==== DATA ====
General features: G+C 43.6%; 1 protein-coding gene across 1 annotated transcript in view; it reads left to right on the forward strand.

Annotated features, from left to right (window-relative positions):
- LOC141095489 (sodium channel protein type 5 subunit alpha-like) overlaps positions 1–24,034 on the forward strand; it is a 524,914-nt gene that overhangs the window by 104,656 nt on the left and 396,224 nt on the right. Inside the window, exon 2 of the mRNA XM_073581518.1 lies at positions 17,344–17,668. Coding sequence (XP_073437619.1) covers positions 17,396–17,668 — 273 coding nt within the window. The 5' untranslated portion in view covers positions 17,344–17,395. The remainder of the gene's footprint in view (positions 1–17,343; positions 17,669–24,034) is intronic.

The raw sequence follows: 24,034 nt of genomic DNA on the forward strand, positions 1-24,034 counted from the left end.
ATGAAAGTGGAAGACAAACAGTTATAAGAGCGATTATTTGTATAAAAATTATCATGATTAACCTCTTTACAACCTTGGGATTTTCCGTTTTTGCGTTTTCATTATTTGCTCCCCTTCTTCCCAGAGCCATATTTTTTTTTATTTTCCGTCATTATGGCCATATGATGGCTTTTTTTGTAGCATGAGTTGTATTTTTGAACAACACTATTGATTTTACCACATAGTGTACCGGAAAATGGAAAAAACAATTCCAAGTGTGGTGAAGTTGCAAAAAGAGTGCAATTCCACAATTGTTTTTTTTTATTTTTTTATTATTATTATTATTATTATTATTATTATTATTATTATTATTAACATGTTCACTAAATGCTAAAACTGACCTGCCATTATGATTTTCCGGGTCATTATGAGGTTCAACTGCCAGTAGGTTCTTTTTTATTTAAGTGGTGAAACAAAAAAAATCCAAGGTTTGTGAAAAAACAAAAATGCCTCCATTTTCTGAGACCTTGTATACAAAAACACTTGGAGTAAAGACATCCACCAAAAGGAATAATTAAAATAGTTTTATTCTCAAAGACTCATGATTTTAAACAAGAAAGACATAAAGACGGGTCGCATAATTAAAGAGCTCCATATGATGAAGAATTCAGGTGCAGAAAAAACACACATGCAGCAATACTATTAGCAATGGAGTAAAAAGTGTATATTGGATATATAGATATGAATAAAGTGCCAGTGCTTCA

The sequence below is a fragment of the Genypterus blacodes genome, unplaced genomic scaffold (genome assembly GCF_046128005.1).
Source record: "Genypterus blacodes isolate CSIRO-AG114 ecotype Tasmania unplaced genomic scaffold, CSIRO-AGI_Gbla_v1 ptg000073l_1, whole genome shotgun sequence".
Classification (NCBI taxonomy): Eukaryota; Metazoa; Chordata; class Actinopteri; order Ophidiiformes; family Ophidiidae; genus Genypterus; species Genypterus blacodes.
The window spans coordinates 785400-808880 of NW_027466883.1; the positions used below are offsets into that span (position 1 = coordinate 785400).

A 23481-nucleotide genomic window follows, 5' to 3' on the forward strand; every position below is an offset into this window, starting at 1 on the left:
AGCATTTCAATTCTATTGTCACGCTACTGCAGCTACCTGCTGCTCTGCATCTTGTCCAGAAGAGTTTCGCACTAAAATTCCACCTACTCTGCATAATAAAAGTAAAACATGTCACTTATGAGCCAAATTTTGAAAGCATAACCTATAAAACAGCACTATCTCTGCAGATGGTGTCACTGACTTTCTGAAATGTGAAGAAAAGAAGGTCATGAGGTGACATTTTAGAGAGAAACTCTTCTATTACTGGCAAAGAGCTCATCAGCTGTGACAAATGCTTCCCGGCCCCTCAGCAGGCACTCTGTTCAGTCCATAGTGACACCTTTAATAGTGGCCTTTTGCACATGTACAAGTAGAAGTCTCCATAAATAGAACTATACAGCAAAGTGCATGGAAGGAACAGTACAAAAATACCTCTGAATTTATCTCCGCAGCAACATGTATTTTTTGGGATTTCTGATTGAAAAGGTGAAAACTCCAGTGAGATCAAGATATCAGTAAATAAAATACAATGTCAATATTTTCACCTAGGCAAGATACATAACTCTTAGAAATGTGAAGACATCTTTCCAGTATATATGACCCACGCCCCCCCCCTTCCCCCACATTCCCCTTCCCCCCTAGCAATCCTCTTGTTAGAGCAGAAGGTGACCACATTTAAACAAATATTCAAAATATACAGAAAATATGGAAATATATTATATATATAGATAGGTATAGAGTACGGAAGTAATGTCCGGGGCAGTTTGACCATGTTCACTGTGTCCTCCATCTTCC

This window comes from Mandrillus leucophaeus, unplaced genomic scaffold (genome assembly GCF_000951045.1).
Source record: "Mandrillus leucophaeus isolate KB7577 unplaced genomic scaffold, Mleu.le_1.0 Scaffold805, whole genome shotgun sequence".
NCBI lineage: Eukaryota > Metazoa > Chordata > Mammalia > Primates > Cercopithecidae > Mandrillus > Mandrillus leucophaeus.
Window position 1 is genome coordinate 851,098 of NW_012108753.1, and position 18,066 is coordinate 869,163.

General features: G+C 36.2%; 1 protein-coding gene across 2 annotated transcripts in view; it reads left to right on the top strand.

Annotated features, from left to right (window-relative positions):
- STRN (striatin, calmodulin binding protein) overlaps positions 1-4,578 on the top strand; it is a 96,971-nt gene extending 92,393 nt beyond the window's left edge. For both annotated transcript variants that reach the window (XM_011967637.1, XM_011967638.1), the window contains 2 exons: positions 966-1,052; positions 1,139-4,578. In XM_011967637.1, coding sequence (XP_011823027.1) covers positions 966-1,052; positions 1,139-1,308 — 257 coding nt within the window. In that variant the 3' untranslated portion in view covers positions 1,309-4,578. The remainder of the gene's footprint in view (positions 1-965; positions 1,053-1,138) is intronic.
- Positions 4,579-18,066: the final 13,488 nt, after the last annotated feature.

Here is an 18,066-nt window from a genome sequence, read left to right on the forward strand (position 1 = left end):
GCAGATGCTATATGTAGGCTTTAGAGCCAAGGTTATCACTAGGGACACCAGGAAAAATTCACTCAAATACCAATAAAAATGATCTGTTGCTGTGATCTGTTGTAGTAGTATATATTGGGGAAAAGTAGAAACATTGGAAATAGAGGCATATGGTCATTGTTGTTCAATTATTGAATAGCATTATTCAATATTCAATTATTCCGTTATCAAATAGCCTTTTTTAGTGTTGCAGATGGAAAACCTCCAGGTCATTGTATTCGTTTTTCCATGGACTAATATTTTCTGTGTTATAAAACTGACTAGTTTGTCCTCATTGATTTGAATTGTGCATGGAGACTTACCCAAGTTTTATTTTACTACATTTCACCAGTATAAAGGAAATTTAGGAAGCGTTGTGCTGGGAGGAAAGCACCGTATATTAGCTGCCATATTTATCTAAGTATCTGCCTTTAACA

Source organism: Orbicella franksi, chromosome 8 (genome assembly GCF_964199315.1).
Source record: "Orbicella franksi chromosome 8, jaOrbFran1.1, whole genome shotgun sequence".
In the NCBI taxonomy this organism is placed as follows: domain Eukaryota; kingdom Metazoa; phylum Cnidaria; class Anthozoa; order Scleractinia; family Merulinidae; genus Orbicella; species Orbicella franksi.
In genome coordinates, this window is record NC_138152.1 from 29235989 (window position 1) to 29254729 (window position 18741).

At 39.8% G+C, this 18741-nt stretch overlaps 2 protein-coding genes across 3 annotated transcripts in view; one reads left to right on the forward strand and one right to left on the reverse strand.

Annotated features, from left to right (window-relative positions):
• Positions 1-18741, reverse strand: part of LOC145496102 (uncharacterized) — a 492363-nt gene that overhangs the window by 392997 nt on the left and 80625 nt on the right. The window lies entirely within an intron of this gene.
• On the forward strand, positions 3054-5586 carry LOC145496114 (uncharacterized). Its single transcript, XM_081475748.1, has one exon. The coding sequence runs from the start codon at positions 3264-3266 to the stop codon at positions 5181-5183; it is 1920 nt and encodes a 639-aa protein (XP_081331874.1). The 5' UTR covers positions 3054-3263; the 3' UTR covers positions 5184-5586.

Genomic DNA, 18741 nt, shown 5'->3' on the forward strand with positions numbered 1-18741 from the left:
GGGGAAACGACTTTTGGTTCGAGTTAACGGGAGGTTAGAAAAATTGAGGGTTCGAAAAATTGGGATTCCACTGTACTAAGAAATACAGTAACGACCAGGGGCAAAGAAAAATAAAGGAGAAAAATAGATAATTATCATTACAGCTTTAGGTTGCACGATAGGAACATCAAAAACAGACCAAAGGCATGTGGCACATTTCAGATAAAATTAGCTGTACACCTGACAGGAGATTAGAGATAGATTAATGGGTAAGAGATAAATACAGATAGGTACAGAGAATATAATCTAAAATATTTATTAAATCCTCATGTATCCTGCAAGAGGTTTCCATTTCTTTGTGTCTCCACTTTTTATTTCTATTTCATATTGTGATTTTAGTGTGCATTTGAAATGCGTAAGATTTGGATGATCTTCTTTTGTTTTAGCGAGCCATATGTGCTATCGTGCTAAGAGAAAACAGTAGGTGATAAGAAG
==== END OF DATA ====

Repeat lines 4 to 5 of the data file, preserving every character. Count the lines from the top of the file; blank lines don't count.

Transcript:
The raw sequence follows: 24,034 nt of genomic DNA on the forward strand, positions 1-24,034 counted from the left end.
ATGAAAGTGGAAGACAAACAGTTATAAGAGCGATTATTTGTATAAAAATTATCATGATTAACCTCTTTACAACCTTGGGATTTTCCGTTTTTGCGTTTTCATTATTTGCTCCCCTTCTTCCCAGAGCCATATTTTTTTTTATTTTCCGTCATTATGGCCATATGATGGCTTTTTTTGTAGCATGAGTTGTATTTTTGAACAACACTATTGATTTTACCACATAGTGTACCGGAAAATGGAAAAAACAATTCCAAGTGTGGTGAAGTTGCAAAAAGAGTGCAATTCCACAATTGTTTTTTTTTATTTTTTTATTATTATTATTATTATTATTATTATTATTATTATTATTATTAACATGTTCACTAAATGCTAAAACTGACCTGCCATTATGATTTTCCGGGTCATTATGAGGTTCAACTGCCAGTAGGTTCTTTTTTATTTAAGTGGTGAAACAAAAAAAATCCAAGGTTTGTGAAAAAACAAAAATGCCTCCATTTTCTGAGACCTTGTATACAAAAACACTTGGAGTAAAGACATCCACCAAAAGGAATAATTAAAATAGTTTTATTCTCAAAGACTCATGATTTTAAACAAGAAAGACATAAAGACGGGTCGCATAATTAAAGAGCTCCATATGATGAAGAATTCAGGTGCAGAAAAAACACACATGCAGCAATACTATTAGCAATGGAGTAAAAAGTGTATATTGGATATATAGATATGAATAAAGTGCCAGTGCTTCA